Why ‘good’ isn’t good enough in Google Shopping

Have you experienced high growth from your Google Shopping ads? You’re not the only one. Columnist Andreas Reiffen looks at growth data for product listing ads and explains why even an 89% growth in revenue year over year may not be enough to outpace your competitors.

Growing revenue in Google Shopping by 80 percent YoY sounds pretty good, doesn’t it? But what if I told you that, based on that growth percentage, you were actually losing ground to your competition?

Well, that is exactly the situation retailers using Google Shopping find themselves in today.

As an online retailer (especially if you operate in the US market), if clicks and associated revenues on your Google Shopping ads didn’t grow by at least 90 percent from 2015 to 2016, you’ve got a problem.

The reason for this is that over the past year, Google Shopping has seen a staggering amount of natural growth. Our internal benchmark data shows that from Q4 2015 to Q4 2016, Shopping’s share of paid SERP clicks grew from 51 percent to 71 percent. In addition, according to an Alphabet statement, aggregate paid clicks grew by 36 percent from Q4 2015 to Q4 2016.

When we combine these two natural growth factors, we find that natural Shopping growth — without your doing anything extra — was 89 percent (in clicks) over the course of 2016.

At first, you might think 89 percent growth without any work is a good thing. And it is. But if you can grow 89 percent without any effort, so can everyone else. Growing at the same rate as all of your competitors isn’t real growth; it’s maintaining the status quo.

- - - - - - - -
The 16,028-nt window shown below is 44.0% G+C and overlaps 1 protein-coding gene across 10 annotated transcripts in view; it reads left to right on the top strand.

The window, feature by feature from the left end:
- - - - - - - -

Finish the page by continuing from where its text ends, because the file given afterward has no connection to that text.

In this article, we’ll examine where this tremendous growth in Shopping has come from and what retailers can do to grow their accounts beyond it.

Natural Shopping growth

The huge growth in clicks on Google Shopping can largely be attributed to the amount of effort Google has put into Shopping ads.

First off, the sheer number of ads Google shows on a search results page has increased. And product listing ads, in particular, have grown larger on both mobile and desktop over the past couple of years. This “ad creep” has pushed organic results farther and farther down the page.

In these two screen shots, for example, organic results didn’t even make it above the fold at all (text ads are highlighted in orange):

A large part of this ad creep — especially on mobile where there is no “right rail” — is due to the growth of visually oriented Shopping ads, where the image of the product is presented instead of the traditional three lines of text. Not only did this ad format increase the raw number of ads a searcher was presented with, it also increased the amount of space ads took up on the page.